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    • The Democratic Ethics Of Brexit
      The bottom line here is that there was a referendum, and “leave” won. All my life I have eaten election and referendum results I hated. I have done so because of democratic legitimacy: the people, even if I or anyone else think they are wrong, are the source of legitimate rule. There was a referendum. […]
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Remember, Remember, the 5th of November

The 1% treason and plot

I see no reason why the 1 % treason

Should ever be forgot

Today is the day to move your bank accounts if you still need to.

see the V for Vendetta ending here.

“A government afraid of its citizens is a Democracy. Citizens afraid of government is tyranny!”
― Thomas Jefferson

****************

60% of science majors switch majors before graduating?? Quelle Surprise!   In Why Science Majors Change Their Minds, It’s Just So Darn Hard, the NYTimes writes:

But, it turns out, middle and high school students are having most of the fun, building their erector sets and dropping eggs into water to test the first law of motion. The excitement quickly fades as students brush up against the reality of what David E. Goldberg, an emeritus engineering professor, calls “the math-science death march.” Freshmen in college wade through a blizzard of calculus, physics and chemistry in lecture halls with hundreds of other students. And then many wash out.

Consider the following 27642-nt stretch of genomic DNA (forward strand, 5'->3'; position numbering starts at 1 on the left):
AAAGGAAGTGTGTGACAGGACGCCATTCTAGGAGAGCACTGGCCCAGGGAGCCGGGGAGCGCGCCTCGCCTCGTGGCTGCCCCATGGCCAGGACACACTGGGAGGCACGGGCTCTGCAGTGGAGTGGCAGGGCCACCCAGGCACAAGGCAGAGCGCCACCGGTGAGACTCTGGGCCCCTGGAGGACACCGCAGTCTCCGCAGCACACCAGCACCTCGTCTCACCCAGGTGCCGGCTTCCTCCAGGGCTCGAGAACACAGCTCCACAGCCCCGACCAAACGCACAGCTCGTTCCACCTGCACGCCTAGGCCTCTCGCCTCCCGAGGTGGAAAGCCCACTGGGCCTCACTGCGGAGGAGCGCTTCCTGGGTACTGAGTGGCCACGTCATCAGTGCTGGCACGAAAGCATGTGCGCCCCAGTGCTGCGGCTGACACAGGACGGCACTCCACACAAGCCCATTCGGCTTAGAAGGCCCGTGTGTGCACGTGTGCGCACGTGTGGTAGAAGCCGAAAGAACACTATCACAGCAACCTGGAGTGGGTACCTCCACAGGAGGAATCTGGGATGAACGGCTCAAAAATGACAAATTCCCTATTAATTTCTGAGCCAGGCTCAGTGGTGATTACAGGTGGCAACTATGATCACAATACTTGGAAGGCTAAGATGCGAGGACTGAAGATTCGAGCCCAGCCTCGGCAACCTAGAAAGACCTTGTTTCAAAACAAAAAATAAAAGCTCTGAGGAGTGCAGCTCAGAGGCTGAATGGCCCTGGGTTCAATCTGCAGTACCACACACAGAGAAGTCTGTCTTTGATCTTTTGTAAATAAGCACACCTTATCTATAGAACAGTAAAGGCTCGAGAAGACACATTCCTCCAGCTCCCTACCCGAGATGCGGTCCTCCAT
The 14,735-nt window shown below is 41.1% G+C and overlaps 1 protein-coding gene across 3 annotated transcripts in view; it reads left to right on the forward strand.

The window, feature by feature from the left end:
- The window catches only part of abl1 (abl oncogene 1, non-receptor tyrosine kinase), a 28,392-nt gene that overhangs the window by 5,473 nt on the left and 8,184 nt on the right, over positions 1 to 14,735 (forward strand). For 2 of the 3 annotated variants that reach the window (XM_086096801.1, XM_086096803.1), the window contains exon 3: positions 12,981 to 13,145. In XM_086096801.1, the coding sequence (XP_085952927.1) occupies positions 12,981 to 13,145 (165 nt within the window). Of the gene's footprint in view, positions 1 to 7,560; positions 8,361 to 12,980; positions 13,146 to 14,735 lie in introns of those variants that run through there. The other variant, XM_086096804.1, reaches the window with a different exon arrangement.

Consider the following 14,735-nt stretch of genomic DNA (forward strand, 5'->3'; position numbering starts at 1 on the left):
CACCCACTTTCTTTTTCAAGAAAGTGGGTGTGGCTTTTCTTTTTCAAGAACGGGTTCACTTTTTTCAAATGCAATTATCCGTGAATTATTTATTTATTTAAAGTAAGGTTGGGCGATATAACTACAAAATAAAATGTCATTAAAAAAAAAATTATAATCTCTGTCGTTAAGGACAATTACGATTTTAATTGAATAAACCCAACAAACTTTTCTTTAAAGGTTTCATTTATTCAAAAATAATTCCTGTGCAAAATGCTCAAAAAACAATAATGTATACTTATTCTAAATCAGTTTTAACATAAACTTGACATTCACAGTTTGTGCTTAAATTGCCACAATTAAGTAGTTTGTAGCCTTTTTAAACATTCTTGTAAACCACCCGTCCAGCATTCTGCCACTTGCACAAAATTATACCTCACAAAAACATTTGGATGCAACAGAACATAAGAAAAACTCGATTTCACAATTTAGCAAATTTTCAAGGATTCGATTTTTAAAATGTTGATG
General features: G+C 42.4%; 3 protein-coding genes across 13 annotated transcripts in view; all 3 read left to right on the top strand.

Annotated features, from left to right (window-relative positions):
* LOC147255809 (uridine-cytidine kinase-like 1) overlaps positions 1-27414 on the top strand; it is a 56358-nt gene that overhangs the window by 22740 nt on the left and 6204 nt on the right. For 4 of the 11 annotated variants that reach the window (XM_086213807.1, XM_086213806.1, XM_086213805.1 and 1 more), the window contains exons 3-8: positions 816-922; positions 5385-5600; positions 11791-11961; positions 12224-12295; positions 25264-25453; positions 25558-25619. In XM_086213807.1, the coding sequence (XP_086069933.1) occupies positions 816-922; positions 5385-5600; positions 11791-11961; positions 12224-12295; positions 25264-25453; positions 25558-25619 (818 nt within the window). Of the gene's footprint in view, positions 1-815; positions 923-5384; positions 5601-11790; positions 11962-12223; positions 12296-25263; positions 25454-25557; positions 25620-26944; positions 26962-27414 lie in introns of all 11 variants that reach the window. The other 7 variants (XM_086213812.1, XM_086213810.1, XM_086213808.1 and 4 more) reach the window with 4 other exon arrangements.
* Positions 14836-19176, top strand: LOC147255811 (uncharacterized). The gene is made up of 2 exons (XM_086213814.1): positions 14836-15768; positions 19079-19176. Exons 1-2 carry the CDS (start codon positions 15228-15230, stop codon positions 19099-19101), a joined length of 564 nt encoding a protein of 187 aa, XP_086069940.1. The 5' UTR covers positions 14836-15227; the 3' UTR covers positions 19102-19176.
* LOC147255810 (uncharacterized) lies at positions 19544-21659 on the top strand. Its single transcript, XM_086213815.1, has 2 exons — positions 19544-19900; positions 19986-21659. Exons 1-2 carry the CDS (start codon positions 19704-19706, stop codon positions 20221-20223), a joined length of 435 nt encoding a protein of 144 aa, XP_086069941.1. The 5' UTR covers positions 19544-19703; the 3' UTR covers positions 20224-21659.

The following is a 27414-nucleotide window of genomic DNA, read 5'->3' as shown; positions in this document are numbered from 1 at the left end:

Studies have found that roughly 40 percent of students planning engineering and science majors end up switching to other subjects or failing to get any degree. That increases to as much as 60 percent when pre-medical students, who typically have the strongest SAT scores and high school science preparation, are included, according to new data from the University of California at Los Angeles. That is twice the combined attrition rate of all other majors.

Yeah, try the math when you’ve been at 14 different schools before graduating high school.  Talk about test anxiety.  With all of the obstacles to getting a degree in the sciences, and the Times lists several including the full immersion into theory and low GPAs, you have to be really dedicated and interested in science to want to stick with it to graduation.  Or crazy.  Or both.